As expected, LG is introducing one of the most unusual smartphones of the year. The LG Wing is a dual-screen smartphone with a 6.8 inch primary display that swivels to reveal a a secondary 4 inch screen that can be positioned below or to the side.

LG positions this as a layout that can aid with typing, multitasking, or other activities.

The LG Wing comes out of the new LG Explorer Project initiative, which the company says is an effort to reimagine what a smartphone can be rather than just cranking out a new device with marginally better specs than last year’s model.

LG says the idea behind the Explorer Project is to imagine new designs, take new risks, and attempt to deliver new form factors with practical purposes. The LG Wing is just the first.

The phone is powered by a Qualcomm Snapdragon 765G processor and features triple rear cameras and a pop-up selfie camera.

But the most distinctive characteristic is the dual-screen design. Among other things, LG says you can use the second screen to:

  • Type a message using an on-screen keyboard without obscuring an app on the primary screen.
  • Use chat or text messaging apps while watching videos.
  • View media playback controls that aren’t overlaid on the screen.
  • Incoming call alerts and other messages pop up on the small screen without covering the primary display.
  • When you accept the call, the UI stays on the second screen.
  • You can also keep GPS navigation running in full-screen while taking a call or controlling media on the second screen.

You can also create app pairs for two apps that you typically want to open together in dual screen mode. Just tap the shortcut on your home screen to launch YouTube and Chrome, for example.

LG notes that the phone’s pop-up camera automatically retracts if you drop the phone, in order to prevent damage. And since it’s not visible when you’re not using it, there’s no notch or hole in the display for the front camera. The phone also has an in-display fingerprint sensor.

The phone’s primary camera supports optical image stabilization and features 6 motion sensors to keep video recordings stable. And you can hold the phone by its smaller screen, using record, pan, and other controls without covering the larger viewfinder display.

The LG Wing’s pop-up front camera features a 32MP image sensor with 0.8 μm pixels, while the rear camera system includes:

  • 64MP primary camera with 78-degree field of view and 0.8 μm pixels
  • 12MP ultra-wide 120-degree camera with 1.4 μm pixels and 6 motion sensors
  • 13MP ultra-wide 117 degree camera with 1 μm pixels

The LG Wing will be available first from Verizon in the United States, before hitting AT&T and T-Mobile at a later time. Pricing is said to vary by carrier, but rumor has it that the first phone from the LG Explorer Project will have a base price in the $1000 range.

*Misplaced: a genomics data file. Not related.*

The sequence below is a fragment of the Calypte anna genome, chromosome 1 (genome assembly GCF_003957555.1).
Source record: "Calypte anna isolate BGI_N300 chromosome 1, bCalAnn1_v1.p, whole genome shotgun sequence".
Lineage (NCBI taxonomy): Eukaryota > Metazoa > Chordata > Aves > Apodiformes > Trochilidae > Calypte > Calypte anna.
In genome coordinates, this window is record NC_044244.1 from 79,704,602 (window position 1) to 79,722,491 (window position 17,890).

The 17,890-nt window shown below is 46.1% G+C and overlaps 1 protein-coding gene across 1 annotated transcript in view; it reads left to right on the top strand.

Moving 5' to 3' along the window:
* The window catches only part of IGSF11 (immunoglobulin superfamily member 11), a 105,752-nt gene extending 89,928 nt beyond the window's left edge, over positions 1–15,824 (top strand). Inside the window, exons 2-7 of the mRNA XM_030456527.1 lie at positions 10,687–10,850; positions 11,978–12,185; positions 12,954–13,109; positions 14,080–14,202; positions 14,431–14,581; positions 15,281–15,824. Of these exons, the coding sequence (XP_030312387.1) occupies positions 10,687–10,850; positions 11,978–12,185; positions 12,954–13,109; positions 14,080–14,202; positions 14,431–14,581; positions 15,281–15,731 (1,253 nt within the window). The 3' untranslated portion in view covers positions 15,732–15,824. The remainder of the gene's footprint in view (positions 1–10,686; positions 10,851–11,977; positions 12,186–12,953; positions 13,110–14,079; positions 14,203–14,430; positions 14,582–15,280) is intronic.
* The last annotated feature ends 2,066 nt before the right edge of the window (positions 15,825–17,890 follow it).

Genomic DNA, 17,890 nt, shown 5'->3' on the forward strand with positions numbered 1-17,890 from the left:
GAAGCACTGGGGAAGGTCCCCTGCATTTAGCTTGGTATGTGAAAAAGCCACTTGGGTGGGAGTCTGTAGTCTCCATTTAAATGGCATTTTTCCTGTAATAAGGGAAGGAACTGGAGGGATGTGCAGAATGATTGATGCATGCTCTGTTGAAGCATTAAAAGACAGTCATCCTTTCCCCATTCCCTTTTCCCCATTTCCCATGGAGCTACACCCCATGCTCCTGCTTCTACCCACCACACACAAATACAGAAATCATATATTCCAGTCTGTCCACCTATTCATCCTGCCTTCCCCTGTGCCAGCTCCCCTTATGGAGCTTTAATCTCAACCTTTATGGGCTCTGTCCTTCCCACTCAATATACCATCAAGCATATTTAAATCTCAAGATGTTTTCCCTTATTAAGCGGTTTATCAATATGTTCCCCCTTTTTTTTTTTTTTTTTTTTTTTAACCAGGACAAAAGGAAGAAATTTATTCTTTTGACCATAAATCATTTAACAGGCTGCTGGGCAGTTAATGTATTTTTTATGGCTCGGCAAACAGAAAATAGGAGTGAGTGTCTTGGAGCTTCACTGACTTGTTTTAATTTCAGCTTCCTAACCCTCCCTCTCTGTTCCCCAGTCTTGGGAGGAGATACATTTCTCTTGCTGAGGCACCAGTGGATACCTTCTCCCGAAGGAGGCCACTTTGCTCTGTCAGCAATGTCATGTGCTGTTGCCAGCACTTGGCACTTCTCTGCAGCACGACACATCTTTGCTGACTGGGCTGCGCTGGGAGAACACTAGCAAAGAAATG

While the specs are clearly not the most important thing about this phone, here they are, all in one place:

Primary display 6.8 inch, 2460 x 1080 pixel pOLED (20.5:9 aspect ratio)
Second screen 3.9 inch, 1240 x 1080 pixel gOLED (1.15:1 aspect ratio)
Processor Qualcomm Snapdragon 765G
RAM 8GB
Storage 128BGB or 256GB + microSD (up to 2TB)
Battery 4,000 mAh
Battery Qualcomm Quick Charge 4.0+
Qi Wireless charging
Wireless 5G
WiFi 5
Bluetooth 5.1
NFC
USB USB 3.1 Type-C
Rear cameras 64MP primary (F1.8 / 78°/ 0.8µm)
12MP ultra-wide gimbal motion camera (F2.2 / 120° / 1.4µm)
13MP ultra-wide camera (F1.9 / 117° / 1.0µm)
Front camera 32MP pop-up selfie (F1.9 / 79.6° / 0.8µm)
Security In-display fingerprint sensor
Water resistance IP54
Dimensions 169.5mm x 74.5mm x 10.9mm
Weight 260 grams

press release

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  1. Honestly, LG is too big of a company to make these quirky mis-steps. A company of LG’s standing should be cranking out folding phones with Samsung and going head to head with them with foldables which are the future not these T shaped impractical eyesores which are certainly not the future of smartphones. Seems like a management don’t have any sensible vision at LG and keep going down these rabbit holes which all lead to low sales and loss making smartphone division being propped up by OLED TV sales elsewhere in the company.

    1. At the moment, further increases in pain, hatred, and regret is the only thing one can guarantee is “the future” (as long as social media exists). It still remains to be seen how reliable foldables can be and if the concept has staying power, that is, isn’t a fad that a few companies have gotten in on. They’ll have to get a lot cheaper for that to be the case, for one thing.
      It’s clear that the market for glass sandwich rectangles is over-saturated and there’s be room for experimentation (I find most of those to be impractical eyesores myself), and it’s also clear that a return of headphone jacks, removable batteries, infrared, and smaller phones would be far more practical than this, but I’ve predicted so many things that were wrong in my life that I don’t think anyone who isn’t a market analyst can rightfully predict that one form factor will overtake all others causing them to cease to exist. Even if that does happen sometimes.